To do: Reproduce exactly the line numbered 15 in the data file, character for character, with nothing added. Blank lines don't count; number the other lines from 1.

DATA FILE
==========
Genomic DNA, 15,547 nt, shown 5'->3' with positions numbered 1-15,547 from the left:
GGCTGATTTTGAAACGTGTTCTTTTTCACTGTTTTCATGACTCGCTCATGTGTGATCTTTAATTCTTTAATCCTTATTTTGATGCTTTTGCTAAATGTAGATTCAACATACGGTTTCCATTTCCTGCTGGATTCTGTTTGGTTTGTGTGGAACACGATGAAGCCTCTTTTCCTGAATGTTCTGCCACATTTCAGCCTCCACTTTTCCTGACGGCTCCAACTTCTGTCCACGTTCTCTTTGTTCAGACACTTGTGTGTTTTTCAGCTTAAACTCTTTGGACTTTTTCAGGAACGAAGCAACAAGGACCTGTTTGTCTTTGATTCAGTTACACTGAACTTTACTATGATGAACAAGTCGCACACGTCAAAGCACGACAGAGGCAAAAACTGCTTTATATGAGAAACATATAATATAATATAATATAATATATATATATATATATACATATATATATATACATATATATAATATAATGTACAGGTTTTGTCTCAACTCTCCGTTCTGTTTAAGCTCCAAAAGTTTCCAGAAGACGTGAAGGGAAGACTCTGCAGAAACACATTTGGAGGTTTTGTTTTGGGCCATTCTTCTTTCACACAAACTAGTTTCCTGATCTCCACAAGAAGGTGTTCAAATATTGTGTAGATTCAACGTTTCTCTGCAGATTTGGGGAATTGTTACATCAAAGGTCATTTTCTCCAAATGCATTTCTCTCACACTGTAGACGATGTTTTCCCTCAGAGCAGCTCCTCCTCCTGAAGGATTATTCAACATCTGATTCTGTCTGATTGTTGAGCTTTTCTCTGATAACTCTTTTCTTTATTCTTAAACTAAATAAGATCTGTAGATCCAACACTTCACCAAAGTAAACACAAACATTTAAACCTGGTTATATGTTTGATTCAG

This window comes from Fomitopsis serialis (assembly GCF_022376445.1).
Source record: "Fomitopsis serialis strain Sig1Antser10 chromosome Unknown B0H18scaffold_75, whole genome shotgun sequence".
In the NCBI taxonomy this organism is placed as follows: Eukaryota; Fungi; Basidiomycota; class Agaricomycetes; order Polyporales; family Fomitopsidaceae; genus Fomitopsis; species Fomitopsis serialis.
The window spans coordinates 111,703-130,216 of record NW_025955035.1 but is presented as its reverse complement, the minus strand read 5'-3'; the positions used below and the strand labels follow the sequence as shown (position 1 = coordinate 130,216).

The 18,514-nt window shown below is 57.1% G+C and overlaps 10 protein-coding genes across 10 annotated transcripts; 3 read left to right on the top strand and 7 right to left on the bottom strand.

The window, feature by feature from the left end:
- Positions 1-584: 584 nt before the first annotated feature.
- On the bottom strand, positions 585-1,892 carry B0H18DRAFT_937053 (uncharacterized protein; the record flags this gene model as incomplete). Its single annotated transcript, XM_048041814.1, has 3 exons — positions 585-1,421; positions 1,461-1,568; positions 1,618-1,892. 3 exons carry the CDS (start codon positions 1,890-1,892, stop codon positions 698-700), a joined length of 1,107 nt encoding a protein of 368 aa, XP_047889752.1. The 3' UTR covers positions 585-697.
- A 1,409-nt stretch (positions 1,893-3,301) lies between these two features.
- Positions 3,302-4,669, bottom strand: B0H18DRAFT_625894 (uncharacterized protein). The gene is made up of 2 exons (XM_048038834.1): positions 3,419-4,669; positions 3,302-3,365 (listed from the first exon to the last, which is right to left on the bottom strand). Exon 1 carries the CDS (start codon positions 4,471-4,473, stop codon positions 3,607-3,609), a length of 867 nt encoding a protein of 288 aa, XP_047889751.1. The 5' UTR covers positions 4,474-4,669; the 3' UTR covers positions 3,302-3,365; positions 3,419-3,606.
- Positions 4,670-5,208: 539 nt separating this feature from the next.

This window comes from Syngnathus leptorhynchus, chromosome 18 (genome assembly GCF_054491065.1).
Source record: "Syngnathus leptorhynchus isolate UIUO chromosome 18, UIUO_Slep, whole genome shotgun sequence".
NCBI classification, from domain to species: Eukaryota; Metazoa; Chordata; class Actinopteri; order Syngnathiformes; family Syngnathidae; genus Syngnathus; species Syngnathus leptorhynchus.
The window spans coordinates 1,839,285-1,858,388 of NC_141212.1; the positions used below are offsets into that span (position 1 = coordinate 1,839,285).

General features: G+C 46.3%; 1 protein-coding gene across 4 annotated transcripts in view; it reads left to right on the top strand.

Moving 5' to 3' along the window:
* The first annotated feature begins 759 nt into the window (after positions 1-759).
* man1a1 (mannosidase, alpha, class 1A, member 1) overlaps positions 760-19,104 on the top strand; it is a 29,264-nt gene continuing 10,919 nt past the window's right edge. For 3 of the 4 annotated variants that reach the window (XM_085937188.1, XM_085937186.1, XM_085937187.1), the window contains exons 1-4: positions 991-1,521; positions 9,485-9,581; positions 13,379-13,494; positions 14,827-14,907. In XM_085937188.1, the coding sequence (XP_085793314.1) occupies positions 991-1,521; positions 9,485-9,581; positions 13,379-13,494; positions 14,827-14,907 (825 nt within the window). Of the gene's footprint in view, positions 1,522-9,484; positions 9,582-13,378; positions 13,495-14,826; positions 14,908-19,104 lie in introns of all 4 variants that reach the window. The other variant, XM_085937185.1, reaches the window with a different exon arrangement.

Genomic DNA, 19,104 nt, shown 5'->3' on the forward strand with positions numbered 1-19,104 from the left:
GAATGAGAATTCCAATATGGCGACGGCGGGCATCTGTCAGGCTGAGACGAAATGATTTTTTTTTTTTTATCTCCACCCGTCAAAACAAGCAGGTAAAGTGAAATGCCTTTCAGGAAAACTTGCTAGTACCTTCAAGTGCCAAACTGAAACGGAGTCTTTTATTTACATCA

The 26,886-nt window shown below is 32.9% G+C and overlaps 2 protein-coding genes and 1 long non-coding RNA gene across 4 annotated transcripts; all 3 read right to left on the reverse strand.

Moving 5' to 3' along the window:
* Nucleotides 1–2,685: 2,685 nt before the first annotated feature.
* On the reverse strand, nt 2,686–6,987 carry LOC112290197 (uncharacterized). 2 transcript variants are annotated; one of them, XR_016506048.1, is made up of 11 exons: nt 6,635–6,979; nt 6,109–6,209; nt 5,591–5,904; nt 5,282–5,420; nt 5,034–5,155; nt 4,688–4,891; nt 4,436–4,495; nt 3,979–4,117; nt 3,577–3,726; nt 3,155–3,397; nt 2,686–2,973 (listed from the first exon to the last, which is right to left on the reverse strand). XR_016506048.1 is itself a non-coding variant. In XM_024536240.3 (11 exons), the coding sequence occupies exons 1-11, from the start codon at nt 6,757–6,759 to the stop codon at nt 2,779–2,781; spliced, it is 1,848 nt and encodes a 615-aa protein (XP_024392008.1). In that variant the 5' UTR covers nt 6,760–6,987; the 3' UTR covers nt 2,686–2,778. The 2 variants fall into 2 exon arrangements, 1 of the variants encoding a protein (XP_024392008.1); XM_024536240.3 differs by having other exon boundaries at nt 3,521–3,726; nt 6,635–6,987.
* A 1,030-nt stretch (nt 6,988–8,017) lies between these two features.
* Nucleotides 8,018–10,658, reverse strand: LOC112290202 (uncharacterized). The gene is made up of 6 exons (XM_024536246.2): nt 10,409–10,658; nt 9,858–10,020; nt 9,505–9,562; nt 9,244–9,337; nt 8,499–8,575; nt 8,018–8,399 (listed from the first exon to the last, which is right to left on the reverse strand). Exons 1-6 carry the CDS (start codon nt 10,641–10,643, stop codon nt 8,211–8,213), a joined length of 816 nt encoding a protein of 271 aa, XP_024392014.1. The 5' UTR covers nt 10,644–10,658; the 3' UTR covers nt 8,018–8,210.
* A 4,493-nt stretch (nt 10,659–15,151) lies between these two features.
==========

Source record: "Syngnathus leptorhynchus isolate UIUO chromosome 18, UIUO_Slep, whole genome shotgun sequence".